The Top Loin Roast, also known as the Strip Loin Roast, NAMP 180, is one of the most tender cuts in the steer and comes from the top of the Short Loin. It is made up primarily of the Longissimus Muscle that runs along the top of the spine from hip to shoulder. The Top Loin Roast can be...
A Top Loin Roast, NAMP 180, (also known as a New York Strip Roast, Shell Roast, or Strip Loin Roast), is a beef Roast cut from the Top Loin, which contains the Longissimus Muscle. A Top Loin Roast is lean, tender and pricey. It is one of the most desirable cuts on the steer, from which...
Top Round Roasts are Roasts cut from the Inside Round Sub Primal Cut. They can come in a variety of forms. The Inside Round itself has 7 NAMP classifications (NAMP 168-169E). Some of the more common are “Cap Off,” where the “Round Cap” is removed and “Soft...
Thick Steaks Cut from the Inside Round
The Top Sirloin Butt, NAMP 184, is usually a more economical cut of meat from the Top Sirloin. Depending on how it is butchered, it can include the Top Sirloin Cap, or be sold without it. The Top Sirloin Butt can be sold as or cut into Roasts like: Top Sirloin Butt Roast, London...
A Top Sirloin Butt, NAMP 184 (including 184A-184F), also known as a Rump Roast, Top Butt, Center Cut Roast, Baron of Beef, Boneless Top Sirloin or another of the London Broils, comes from the SirloinSub-Primal Cut near the hip and pelvis. It should not be confused with regular sirloin...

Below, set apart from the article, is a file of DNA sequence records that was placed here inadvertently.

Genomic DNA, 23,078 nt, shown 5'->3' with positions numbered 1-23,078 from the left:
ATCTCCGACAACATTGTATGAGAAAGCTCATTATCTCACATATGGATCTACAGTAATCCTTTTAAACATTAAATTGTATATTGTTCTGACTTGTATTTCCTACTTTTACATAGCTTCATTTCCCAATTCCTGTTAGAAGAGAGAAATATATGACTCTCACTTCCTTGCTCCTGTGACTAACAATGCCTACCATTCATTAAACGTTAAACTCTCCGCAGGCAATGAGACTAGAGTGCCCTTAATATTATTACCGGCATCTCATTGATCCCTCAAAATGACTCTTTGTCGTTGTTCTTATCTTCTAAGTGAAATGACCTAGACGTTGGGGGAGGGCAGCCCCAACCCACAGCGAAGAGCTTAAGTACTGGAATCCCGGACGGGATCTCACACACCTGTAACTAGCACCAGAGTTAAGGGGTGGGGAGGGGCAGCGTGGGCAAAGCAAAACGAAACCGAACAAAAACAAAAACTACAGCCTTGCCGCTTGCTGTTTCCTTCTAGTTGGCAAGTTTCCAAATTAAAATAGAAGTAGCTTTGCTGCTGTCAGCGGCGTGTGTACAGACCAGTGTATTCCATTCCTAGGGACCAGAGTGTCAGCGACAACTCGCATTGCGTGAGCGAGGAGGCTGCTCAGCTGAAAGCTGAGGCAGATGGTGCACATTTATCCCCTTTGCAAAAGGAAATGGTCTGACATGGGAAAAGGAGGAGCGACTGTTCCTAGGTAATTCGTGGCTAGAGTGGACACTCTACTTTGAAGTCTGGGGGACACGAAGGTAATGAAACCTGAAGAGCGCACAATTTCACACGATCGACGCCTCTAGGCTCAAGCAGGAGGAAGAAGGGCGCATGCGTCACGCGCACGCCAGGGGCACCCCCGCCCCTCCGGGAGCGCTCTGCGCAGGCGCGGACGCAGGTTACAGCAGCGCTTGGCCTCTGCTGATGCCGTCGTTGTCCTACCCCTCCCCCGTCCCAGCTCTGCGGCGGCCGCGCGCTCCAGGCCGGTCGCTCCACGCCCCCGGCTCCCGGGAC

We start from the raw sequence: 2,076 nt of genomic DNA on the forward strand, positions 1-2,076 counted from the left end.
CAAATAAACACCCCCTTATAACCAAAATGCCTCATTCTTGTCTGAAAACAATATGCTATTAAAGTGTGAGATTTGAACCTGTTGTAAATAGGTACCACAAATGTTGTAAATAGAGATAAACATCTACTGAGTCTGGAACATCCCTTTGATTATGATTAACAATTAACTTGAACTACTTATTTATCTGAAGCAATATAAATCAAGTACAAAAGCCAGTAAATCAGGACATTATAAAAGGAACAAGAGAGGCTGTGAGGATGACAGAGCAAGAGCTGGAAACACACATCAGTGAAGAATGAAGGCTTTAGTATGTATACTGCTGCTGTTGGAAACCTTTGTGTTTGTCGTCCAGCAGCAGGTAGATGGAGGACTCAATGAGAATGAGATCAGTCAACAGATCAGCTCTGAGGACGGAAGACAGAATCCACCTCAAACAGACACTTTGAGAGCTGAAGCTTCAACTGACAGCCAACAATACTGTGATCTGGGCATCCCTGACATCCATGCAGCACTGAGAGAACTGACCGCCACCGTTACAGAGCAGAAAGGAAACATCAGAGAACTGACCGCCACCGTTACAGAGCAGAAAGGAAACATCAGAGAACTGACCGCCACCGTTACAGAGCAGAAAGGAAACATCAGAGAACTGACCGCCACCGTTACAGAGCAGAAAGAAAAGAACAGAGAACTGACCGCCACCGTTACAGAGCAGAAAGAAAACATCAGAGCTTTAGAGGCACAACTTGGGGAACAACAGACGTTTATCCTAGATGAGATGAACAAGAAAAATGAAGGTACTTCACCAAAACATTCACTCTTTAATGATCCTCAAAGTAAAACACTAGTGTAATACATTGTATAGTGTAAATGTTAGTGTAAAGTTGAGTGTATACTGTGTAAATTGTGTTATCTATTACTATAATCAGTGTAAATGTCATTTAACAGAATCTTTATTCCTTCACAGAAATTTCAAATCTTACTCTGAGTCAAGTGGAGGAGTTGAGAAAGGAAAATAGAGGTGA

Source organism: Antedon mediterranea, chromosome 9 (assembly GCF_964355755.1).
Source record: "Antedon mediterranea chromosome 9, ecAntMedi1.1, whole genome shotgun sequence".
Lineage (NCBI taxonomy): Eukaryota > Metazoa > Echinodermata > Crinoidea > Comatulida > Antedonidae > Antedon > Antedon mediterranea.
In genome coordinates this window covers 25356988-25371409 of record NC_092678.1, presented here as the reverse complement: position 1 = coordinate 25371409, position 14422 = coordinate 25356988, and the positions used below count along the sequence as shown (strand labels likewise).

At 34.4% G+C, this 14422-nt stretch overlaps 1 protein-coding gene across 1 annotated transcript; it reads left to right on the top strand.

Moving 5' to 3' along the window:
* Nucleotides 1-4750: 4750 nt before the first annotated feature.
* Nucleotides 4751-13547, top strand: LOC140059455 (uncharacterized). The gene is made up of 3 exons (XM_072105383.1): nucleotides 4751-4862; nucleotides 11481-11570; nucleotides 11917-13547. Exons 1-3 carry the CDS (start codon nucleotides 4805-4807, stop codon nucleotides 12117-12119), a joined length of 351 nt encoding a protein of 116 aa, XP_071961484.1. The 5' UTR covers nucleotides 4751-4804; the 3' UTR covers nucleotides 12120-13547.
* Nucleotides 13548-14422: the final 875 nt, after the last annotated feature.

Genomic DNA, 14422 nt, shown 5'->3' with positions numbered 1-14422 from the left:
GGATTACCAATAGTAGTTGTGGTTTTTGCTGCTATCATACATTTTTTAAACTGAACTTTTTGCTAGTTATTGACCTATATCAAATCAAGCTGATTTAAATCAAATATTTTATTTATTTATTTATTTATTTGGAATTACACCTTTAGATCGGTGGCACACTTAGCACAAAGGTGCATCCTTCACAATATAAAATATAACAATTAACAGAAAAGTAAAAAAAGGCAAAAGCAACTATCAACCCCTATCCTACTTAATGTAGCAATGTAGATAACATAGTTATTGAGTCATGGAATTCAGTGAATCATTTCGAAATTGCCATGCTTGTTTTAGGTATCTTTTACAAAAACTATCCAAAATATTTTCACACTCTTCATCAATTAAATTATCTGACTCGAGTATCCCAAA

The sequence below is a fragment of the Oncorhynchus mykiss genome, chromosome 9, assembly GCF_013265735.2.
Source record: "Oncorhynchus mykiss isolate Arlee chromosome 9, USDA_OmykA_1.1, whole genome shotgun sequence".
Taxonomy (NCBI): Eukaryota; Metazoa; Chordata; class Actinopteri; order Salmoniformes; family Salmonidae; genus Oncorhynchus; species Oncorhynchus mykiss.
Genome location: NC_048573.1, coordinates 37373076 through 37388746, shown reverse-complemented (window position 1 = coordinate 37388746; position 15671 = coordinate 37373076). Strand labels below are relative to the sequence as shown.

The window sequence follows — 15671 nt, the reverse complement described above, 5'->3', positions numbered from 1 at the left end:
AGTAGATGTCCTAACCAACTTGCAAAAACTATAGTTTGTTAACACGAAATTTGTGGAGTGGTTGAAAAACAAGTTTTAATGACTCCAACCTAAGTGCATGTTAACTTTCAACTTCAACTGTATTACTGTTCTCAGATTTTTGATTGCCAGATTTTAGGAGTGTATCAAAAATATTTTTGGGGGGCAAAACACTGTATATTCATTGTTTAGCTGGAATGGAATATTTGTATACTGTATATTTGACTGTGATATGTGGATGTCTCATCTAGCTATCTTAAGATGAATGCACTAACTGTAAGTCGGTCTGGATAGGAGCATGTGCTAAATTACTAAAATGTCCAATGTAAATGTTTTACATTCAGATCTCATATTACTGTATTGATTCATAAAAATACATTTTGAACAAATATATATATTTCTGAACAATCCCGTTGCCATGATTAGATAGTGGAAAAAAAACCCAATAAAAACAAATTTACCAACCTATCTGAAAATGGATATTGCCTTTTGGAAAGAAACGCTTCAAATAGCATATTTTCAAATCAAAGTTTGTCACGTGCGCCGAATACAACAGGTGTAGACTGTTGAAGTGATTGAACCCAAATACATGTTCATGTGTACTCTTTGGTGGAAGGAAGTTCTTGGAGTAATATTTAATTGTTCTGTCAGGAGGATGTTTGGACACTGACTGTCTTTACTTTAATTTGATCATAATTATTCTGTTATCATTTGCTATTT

The Top Sirloin Cap, NAMP 184D, is also known as the Coulotte, the Knuckle, or a Round Sirloin Tip Roast. It is derived from the flat triangular cap muscle that sits on top of the Top Sirloin Butt. The Top Sirloin Cap can be merchandized whole or as Roasts labeled Coulotte or as the...
The Top Sirloin Steak, cut from the gluteus medius muscle which sits at the top of the Sirloin above the Longissimus Dorsi Muscle has been marketed as a cost-effective tender steak and in most cases, it is. The problem is that its tenderness is inconsistent, and studies by Beef...
The Whole 1.5 to 2.5 lb (680g to 1,140g) Tri-Tip or Triangle Tip is a small “cap” of the Knuckle of the Bottom SirloinSub-Primal Cut. It is a very flavorful cut that can be roasted or barbecued whole in a single piece, making enough to feed 4-5 people. The trick is to keep it...
The Triangle Tip or “Tri-Tip,” NAMP 185 C & D, is derived from a triangular-shaped muscle on the rear most portion or “Tip” of the Bottom Sirloin Sub-Primal Cut which can be included in either the Round Primal Cut or the Bottom Sirloin depending on if the Round...
The Triangle Tip or Tri-Tip, NAMP 185D, is also known as the Corner Cut, the Knuckle Cap, Triangle Roast, Bottom Sirloin Butt, Santa Maria Barbecue (because a Santa Maria Calif. butcher became known for marinating and cooking this cut) and Sirloin Triangle. The cut itself is the 1 to 2.5...